Pick the right spot

OntarioHunter

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Sep 11, 2020
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Couldn't find a category for general tips so thought I'd throw it out here in the "freindly" chat forum.

Three days ago I shot a coyote sneaking on four mule deer that were preoccupied watching me. It was a difficult shot about a hundred yards in a nasty wind mostly blowing in my direction. Standing offhand I was weaving and bobbing but still put the bullet about where I expected, behind his left shoulder exiting right paunch. Later just before dusk shooting prone off my bipod on top of my pack I missed a buck at about 300 yards in same sidewind about 50 mph (enough to blow me off my feet at one point). Not surprising I missed ... more surprising that I'd even take that shot, especially so late in the day. I was well rested and fairly steady (though far from rock solid). In that hurricane I was guessing at windage which is bonehead stupid. The next day I shot my buck (suspect it was same one) in a roughly 25 mph sidewind offhand from my feet at about 70 yards. He stood for me so I had time to settle down. I almost squeezed off but was wobbling WAY too much. I'm thinking to myself "What the hell, you bore down on a tiny coyote at a hundred yards in twice the breeze but now you can't get settled on this big body buck at much less distance and half the wind velocity?" Then it hit me. I was aiming at the deer, not a spot on the deer. The reason was because in the scope I was also watching the buck's head to see what he was thinking. The second he stops looking at me, I must shoot. I stopped looking for what he was doing and focused on what I needed to do. Picked a spot in the center of his front shoulder and concentrated on hitting it. I was still weaving around but now I was weaving around that spot. I anticipated my movement, squeezed it off, and placed the bullet squarely in his left front shoulder. Killed that buck instantly.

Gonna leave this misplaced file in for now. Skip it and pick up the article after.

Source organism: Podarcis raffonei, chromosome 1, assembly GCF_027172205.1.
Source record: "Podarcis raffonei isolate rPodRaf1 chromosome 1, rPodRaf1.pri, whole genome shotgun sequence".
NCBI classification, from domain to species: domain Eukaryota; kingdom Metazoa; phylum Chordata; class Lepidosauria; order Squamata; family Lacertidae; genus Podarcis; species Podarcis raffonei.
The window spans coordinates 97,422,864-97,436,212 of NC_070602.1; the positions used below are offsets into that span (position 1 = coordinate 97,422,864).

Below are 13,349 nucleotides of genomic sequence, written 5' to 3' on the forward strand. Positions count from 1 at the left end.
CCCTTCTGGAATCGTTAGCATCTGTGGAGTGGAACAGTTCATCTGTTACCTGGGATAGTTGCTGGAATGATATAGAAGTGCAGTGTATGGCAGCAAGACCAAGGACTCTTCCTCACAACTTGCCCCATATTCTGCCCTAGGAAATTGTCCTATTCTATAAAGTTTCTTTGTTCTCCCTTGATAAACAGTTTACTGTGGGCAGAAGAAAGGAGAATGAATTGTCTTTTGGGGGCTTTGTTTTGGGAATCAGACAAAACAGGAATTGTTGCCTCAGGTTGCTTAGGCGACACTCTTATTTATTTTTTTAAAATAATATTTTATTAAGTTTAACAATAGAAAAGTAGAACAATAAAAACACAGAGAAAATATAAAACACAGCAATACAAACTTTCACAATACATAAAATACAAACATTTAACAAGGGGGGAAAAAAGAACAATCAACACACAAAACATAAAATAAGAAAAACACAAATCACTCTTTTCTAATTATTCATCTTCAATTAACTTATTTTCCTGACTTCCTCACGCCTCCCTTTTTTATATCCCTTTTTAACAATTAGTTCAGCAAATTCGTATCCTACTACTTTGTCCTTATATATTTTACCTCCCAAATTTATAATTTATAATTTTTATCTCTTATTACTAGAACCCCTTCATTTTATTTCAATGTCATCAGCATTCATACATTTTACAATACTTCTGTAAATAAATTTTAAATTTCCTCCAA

I recall my PH telling me to follow the stripe on the side of the springbuck to where it disappears near the front shoulder and shoot the ram there. Aim at the spot, not the animal.
 

OntarioHunter

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Sep 11, 2020
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Maybe don't be shooting at things in a windstorm in the first place.
Who cares about the coyote. Mostly checking to see if my gun was still reasonably zeroed after the long drive here from Ontario. If I miss, so what? The shot later in the day in the field was indeed dumb. And I knew it as soon as I fired. Glad it was a clean miss. The next day the buck I shot wasn't that far. No need to guess the windage in a 25 mph wind at that close range. If I couldn't settle down, I wouldn't take the shot. No big deal. I can just keep hunting and shoot another one. Hit him right on the money. Down and didn't wiggle. Not an easy shot but doable once I picked a spot. 20221031_131148.jpg
 

Stocker

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Aug 30, 2019
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Nebraska
to me shooting a running coyote or like shooting birds with a shotgun. It’s all feel. I’ve never looked at my bb on the end of a shotgun and made a lead.

Gotta feel it.

I miss a lot mainly because if I see a coyote I’m shooting. Distance and wind plays no factor in my lobbing bullets at tremendous distances.

How far do I need to lead a running coyote at 1,500 yards with a 40mph cross wind?
 

RobertD

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Jul 16, 2020
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Southwest Georgia (GA)
to me shooting a running coyote or like shooting birds with a shotgun. It’s all feel. I’ve never looked at my bb on the end of a shotgun and made a lead.

Gotta feel it.

I miss a lot mainly because if I see a coyote I’m shooting. Distance and wind plays no factor in my lobbing bullets at tremendous distances.

How far do I need to lead a running coyote at 1,500 yards with a 40mph cross wind?
Guy I hunted with in Arkansas used to shoot snow geese at obscene heights that way. He would shout "lead em by a school bus!"
 
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